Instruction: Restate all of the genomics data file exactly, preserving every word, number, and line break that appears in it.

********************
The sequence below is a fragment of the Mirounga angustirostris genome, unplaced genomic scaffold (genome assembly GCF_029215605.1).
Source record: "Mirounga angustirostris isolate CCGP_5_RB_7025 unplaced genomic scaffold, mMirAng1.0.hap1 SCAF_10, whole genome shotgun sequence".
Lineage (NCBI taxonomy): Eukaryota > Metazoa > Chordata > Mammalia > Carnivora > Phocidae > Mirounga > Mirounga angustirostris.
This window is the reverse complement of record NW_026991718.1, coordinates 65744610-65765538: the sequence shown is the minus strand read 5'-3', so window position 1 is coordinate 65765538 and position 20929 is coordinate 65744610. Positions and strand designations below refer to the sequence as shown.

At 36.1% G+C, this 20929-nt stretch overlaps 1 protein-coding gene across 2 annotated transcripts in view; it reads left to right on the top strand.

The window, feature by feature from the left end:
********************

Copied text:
The sequence below is a fragment of the Mirounga angustirostris genome, unplaced genomic scaffold (genome assembly GCF_029215605.1).
Source record: "Mirounga angustirostris isolate CCGP_5_RB_7025 unplaced genomic scaffold, mMirAng1.0.hap1 SCAF_10, whole genome shotgun sequence".
Lineage (NCBI taxonomy): Eukaryota > Metazoa > Chordata > Mammalia > Carnivora > Phocidae > Mirounga > Mirounga angustirostris.
This window is the reverse complement of record NW_026991718.1, coordinates 65744610-65765538: the sequence shown is the minus strand read 5'-3', so window position 1 is coordinate 65765538 and position 20929 is coordinate 65744610. Positions and strand designations below refer to the sequence as shown.

At 36.1% G+C, this 20929-nt stretch overlaps 1 protein-coding gene across 2 annotated transcripts in view; it reads left to right on the top strand.

The window, feature by feature from the left end: